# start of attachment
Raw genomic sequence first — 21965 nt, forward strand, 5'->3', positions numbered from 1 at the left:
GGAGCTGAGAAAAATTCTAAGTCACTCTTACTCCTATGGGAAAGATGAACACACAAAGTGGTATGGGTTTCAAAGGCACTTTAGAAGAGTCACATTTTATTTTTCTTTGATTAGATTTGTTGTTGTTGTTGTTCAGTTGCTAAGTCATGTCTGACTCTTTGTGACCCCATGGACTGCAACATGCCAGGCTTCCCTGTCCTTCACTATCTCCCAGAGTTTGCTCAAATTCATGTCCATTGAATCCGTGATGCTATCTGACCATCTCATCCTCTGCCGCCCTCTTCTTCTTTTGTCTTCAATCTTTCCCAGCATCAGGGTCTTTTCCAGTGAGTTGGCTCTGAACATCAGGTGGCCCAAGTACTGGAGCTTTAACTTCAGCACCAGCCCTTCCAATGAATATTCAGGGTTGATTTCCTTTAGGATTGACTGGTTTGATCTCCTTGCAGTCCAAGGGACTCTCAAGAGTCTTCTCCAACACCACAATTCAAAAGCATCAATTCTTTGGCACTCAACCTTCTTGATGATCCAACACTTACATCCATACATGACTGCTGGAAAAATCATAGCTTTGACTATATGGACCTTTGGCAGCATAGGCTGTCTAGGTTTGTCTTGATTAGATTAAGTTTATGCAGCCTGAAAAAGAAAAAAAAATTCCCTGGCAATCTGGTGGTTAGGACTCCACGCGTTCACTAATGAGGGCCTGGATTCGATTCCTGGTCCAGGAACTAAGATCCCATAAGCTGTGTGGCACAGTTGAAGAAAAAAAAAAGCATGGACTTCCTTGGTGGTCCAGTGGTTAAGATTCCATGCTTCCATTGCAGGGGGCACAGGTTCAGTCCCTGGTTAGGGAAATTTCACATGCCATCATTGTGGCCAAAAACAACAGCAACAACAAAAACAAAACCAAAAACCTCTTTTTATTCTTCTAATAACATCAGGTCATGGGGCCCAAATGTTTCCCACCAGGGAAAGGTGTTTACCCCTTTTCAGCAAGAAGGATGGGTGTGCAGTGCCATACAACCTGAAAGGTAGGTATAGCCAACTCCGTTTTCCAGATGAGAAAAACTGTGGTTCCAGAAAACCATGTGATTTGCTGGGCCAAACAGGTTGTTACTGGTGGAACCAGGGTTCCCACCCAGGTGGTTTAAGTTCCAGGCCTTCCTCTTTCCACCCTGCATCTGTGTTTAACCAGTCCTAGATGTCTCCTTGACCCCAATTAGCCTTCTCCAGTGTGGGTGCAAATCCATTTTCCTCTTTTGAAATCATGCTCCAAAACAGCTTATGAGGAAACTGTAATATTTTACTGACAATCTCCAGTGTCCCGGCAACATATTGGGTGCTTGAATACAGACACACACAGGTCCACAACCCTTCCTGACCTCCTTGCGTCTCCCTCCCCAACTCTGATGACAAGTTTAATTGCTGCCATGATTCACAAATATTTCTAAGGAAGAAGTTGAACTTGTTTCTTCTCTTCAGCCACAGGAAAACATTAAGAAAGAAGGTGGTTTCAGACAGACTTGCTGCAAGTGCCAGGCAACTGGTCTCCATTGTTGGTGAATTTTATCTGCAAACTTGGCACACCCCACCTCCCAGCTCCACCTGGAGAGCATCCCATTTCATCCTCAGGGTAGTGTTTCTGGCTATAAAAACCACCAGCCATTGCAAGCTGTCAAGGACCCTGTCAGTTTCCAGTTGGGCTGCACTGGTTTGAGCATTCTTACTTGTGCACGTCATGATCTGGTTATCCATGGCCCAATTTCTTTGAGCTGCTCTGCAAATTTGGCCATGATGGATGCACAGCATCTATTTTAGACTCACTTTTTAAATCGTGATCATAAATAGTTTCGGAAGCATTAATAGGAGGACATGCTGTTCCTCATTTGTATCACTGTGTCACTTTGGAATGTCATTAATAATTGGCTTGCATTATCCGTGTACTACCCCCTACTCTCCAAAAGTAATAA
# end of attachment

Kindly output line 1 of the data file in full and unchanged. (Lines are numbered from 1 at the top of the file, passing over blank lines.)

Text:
Raw genomic sequence first — 21965 nt, forward strand, 5'->3', positions numbered from 1 at the left: